According to R&R, Birch Broadcasting, Sumereau's new company, bought the station for "$950,000, stock sale for cash," from Vox Media Corp., which owns stations throughout the Northeast. R&R reports:
"Birch Broadcasting is buying the stock of Capitol Broadcasting Corporation, licensee of WWHK-FM/Concord, N.H., from Vox Media Corp. for $950,000, payable in cash at closing. $100,000 deposit. Birch Broadcasting is assuming Nassau Broadcasting's rights to purchase the company's stock."
The station was being run by Nassau Broadcasting Group via a LMA, or local market agreement, which allows one station owner to run a station until the buyer gets approval. However, the FCC determined last year that Nassau owned too many FM stations in the market and forced the company to release WWHK back to Vox in August 2008. We reported about that here: ["WKXL reportedly buying religious FM translator"].
For a couple of weeks, Vox was playing rock music on a loop but then let the station go dark.
A Google of "Andrew Sumereau" reveals a plethora of online columns with a conservative bent. Readers can sample them here, at ["Andrew Sumereau"]. I'm not sure if this is the guy or not but it is a pretty safe bet.
No word yet on what Sumereau plans on doing with the station but one can wonder. Is he going to put conservative satellite talk on the air? Will that sell in more-liberal-than-conservative Concord? Will he try and fill a niche, offering business talk or the new radio talk fad, female oriented conversation?
If he does put talk on the air, the city would then have access to five talk stations in some way, shape, or form: All right-wing talk and Manch/state news on WGIR-AM 610; News, information, with slight libertarian-bent talk and lots of sports on WTPL-FM 107.7 [which also broadcasts on 107.1]; hyper-local news and "community conversation" on WKXL-AM 1450; and NPR/NHPR on WEVO-FM.
The WWHK tower is located at the top of Rattlesnake Hill near Walker State Forest and covers metropolitan Concord. Wikipedia has a bit of history about the station here: ["WWHK"].
Back in the early 1990s, the station offered what would now be considered light alternative - Aztec Camera, INXS, that kinda thing - but advertisers weren't keen on the format and the station started simulcasting the AM signal.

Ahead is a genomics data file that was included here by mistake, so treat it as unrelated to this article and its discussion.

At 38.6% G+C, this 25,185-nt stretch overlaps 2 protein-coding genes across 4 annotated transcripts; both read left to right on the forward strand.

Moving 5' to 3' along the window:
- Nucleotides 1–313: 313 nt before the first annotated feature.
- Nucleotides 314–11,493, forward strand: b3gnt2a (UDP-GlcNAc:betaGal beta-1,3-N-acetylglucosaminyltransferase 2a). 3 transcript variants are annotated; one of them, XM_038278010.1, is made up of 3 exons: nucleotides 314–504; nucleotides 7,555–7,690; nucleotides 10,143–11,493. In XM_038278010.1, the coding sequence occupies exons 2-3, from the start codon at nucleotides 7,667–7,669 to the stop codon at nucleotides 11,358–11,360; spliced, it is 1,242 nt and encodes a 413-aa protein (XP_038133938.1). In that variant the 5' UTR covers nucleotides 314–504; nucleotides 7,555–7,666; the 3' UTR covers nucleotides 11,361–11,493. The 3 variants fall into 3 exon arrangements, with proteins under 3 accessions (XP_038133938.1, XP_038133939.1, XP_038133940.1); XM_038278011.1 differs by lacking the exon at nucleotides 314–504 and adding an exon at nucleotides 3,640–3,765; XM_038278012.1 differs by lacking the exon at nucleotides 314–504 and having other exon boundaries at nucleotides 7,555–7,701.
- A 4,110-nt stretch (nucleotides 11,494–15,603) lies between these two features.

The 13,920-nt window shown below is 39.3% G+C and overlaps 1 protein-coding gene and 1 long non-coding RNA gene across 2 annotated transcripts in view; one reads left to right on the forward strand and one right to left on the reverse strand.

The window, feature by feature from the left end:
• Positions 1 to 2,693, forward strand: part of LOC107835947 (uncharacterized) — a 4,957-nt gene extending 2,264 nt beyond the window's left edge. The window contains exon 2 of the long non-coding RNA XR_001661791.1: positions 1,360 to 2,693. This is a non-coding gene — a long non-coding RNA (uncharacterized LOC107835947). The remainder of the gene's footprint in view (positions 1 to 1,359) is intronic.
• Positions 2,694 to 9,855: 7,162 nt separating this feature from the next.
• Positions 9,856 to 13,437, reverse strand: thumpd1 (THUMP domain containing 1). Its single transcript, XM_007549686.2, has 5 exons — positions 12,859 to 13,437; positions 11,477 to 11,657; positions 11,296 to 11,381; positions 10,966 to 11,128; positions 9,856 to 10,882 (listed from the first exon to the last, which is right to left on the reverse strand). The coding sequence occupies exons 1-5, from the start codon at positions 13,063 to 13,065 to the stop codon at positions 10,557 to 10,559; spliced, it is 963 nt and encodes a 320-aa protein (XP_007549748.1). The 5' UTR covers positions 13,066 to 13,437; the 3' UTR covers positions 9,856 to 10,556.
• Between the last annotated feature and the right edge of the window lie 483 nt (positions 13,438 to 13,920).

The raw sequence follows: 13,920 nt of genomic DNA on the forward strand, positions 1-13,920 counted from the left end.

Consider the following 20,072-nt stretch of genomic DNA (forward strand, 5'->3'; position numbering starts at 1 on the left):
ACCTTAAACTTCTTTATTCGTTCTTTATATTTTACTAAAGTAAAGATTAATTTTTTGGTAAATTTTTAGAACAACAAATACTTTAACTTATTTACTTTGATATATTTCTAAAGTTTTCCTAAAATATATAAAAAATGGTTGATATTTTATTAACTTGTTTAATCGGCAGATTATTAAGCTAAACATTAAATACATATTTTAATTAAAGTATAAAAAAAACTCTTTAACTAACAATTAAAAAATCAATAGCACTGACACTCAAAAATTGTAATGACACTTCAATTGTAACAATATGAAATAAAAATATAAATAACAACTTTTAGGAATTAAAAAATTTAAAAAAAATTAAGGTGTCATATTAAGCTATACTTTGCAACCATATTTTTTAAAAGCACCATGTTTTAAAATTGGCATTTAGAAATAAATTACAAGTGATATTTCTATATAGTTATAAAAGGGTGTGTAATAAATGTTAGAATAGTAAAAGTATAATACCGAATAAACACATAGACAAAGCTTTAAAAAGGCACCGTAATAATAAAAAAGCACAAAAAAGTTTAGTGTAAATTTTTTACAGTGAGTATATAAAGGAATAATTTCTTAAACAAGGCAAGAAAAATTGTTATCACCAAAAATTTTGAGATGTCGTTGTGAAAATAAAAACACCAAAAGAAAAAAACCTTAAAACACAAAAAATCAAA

Just for fun, I'm offering an online poll to readers to see what they would be interested in hearing at the new 102.3 FM. It's multiple choice, meaning you can pick more than one. As well, there is an Other category, so you can offer your own suggestion. Happy voting!

Legislative update ...

I'll have an update sometime over the weekend about legislation that affects the Board of Education's charter. The news isn't good and it's not pretty. Stay tuned.

Monday, March 9, 2009

Is this the future with PAYT?

This air conditioner has been sitting in the middle of Turkey River off Iron Works Road for months now.
One of the many problems with programs known as pay-as-you-throw is that they often produce more pollution, random public dumping and littering, and a drain on resources as officials are out policing the program, instead of doing other things, more important things.
As it is, without pay-as-you-throw, public littering is still a problem. Walk along any of Concord's streets of late - well, not today, 'cause it's snowing outside - and you'll see random trash thrown just about anywhere.
Yesterday, I was on a walk with a friend along Iron Works Road and Clinton Street and saw all kinds of littering - beer and soda cans, beer bottles, in some cases, whole cases of them, paper bags full of whatever trash you can imagine, and at least one full trash bag, and an air conditioner sitting in the Turkey River along the border of the Cilley State Forest. We first noticed the air conditioner a number of months ago before the PAYT debate really started to gear up. And, it's still there.
Now, would could surmise that, Well, Iron Works Road is a random littering spot because there aren't many people who live there and it is a cut through for local teens trying to get from one spot to another. The litter isn't regular folks, one might say, it's probably just those kids throwing their beer bottles out the window.
Well, so? Public littering is public littering - whether it is kids not wanting to get caught by the cops or their parents with alcohol in the car or those same parents who are a bit behind on things and can't afford the bag tax!
What is so strange about seeing an AC in the river is that, I would assume, any resident could just drive up to the dump - ahem, excuse me, transfer station - and just drop it off there. Maybe there is a fee involved, I don't know, I've never had to drop off more than recycling stuff there and the station never seems to be staffed in all the years I've been going there. Why be so callous as to throw an AC in the river?
Sure, this isn't the same as public littering or not being able to pay or afford the bag tax. But the issue is the same or at least similar. And it would seem that public officials would want to do everything in their power not to have more littering than there already is in Concord. Instead, the bag tax is only going to cause pollution and, as a result, more filthy streets.
Before anyone gets critical about not telling public officials about the AC in the river for months note this: The city manager and state were emailed this morning about it. Why didn't we do it months ago? We wanted to see if anyone else would or how long it would take to get it out of the river. And it's still there.

Tuesday, March 3, 2009

Looking for an out of this world thing to do this weekend?